What is Disordered Drinking?

By: Renown Wellness Team

January 11, 2023

Bar with empty drinks

An alcohol problem can affect anyone at any age. Many factors, including job stress, genetics or depression, may contribute to the start of disordered drinking. 

Drinking alcohol exists on a continuum. For example, if someone feels down in the dumps for some time, it doesn’t mean they are clinically depressed. So if someone goes through a period with above-normal alcohol consumption, it doesn’t necessarily mean they abuse alcohol.

Although “alcoholic” and “alcoholism” are common, they are not clinical descriptions. Alcohol use disorder is the preferred term. Symptoms are often mild but can be the start of a more significant problem. According to the National Institutes of Health (NIH), over 16 million adults live with alcohol use disorder.

Symptoms of Alcohol Use Disorder

Do you recognize any of the following symptoms in yourself or someone you know?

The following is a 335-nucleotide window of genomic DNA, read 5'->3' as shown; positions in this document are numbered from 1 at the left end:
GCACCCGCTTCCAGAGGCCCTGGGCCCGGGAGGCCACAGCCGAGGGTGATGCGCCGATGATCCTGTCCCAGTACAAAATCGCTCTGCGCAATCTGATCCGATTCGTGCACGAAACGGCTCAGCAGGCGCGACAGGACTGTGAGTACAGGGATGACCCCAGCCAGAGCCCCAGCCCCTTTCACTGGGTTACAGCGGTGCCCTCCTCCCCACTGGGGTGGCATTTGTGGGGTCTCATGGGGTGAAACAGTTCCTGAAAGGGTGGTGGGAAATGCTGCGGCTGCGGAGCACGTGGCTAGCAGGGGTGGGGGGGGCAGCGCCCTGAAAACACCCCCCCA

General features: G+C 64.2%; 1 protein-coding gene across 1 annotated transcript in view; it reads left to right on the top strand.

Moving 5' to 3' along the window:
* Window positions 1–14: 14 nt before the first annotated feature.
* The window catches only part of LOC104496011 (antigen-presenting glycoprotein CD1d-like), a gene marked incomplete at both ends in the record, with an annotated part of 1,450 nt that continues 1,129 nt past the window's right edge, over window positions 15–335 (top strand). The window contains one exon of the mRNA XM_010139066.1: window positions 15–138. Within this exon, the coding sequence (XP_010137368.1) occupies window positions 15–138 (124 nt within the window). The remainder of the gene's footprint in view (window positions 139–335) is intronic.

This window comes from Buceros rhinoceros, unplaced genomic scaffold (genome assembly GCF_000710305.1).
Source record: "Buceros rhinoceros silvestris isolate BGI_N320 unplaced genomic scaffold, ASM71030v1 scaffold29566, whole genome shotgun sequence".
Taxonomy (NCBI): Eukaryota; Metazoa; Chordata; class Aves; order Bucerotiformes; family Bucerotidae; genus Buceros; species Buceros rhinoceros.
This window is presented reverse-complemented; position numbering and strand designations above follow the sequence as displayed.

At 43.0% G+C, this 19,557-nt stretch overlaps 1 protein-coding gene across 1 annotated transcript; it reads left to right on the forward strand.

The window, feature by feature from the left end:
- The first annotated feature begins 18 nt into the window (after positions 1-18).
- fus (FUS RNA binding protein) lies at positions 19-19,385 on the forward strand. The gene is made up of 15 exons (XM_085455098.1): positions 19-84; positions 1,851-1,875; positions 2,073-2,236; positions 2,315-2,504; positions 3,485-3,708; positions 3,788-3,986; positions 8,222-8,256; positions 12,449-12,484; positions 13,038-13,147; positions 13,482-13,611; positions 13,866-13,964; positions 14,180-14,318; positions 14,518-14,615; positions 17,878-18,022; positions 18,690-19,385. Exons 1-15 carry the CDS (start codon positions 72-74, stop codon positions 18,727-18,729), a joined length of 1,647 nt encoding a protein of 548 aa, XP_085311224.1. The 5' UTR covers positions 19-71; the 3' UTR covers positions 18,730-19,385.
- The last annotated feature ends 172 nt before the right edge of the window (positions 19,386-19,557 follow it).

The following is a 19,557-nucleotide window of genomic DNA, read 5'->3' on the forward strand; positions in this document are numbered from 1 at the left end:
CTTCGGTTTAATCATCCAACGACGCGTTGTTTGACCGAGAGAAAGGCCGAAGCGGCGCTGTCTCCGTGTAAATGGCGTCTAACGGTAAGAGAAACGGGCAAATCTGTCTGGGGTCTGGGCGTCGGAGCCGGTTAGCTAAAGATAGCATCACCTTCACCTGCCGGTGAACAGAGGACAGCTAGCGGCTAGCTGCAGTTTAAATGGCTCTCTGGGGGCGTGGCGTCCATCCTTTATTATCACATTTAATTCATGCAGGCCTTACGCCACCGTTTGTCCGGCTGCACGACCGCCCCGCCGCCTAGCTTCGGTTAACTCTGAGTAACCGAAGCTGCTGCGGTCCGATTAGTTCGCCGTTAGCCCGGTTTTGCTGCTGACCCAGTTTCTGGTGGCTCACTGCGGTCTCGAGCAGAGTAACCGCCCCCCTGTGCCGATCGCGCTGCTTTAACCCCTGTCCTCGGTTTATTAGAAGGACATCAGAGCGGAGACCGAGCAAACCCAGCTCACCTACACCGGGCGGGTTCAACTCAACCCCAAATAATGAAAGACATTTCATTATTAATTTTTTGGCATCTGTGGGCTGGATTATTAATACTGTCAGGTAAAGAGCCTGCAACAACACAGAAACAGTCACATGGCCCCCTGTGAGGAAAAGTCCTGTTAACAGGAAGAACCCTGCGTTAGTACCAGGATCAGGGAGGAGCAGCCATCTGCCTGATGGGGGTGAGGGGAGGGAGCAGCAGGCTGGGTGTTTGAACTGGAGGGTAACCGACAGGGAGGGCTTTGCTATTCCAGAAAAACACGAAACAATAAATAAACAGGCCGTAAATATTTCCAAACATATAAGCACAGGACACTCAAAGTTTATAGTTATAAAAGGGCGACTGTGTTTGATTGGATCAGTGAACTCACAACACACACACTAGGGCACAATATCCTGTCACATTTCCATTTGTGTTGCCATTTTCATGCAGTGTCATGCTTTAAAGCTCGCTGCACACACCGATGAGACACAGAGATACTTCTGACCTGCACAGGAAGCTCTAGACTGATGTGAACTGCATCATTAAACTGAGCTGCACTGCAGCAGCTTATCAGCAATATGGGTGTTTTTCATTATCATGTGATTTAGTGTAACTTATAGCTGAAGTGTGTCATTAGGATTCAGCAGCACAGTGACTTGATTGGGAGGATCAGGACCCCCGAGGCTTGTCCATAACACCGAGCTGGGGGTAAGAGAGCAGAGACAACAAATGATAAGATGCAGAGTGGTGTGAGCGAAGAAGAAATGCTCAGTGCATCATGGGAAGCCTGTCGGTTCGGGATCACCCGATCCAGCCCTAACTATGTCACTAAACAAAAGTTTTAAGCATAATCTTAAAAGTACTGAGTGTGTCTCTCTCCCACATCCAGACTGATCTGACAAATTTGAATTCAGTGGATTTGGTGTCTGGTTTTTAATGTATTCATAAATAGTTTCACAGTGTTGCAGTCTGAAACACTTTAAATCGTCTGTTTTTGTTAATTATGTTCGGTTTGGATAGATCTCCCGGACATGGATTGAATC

• Drinking more or longer than intended
  • Trying to cut down or stop drinking but not able to
  • Having to drink more than you once did to get the same feeling
  • Being annoyed when family members discuss your drinking
  • Regretting your behavior while you were drinking
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Alcohol Health Risks

Studies show there is no safe level of alcohol consumption, as the negative effects outweigh any health benefits. Harmful drinking can cause the following health problems:
  • Depression
  • Social problems
  • Alcohol-related accidents
  • High blood pressure
  • Heart disease
  • Various types of cancer
  • Sleep loss
  • Liver disease
According to the National Institute on Alcohol Abuse and Alcoholism there is a difference between heavy drinking and binge drinking.
  • Heavy drinking: Having more than seven drinks per week
  • Binge drinking: Having over four drinks within two hours

If you're worried about alcohol overuse, consult a doctor or addiction service. The Substance Abuse and Mental Health Services Administration (SAMHSA) has 24/7 helpline available for treatment referrals: 1-800-662-HELP (4357).

 

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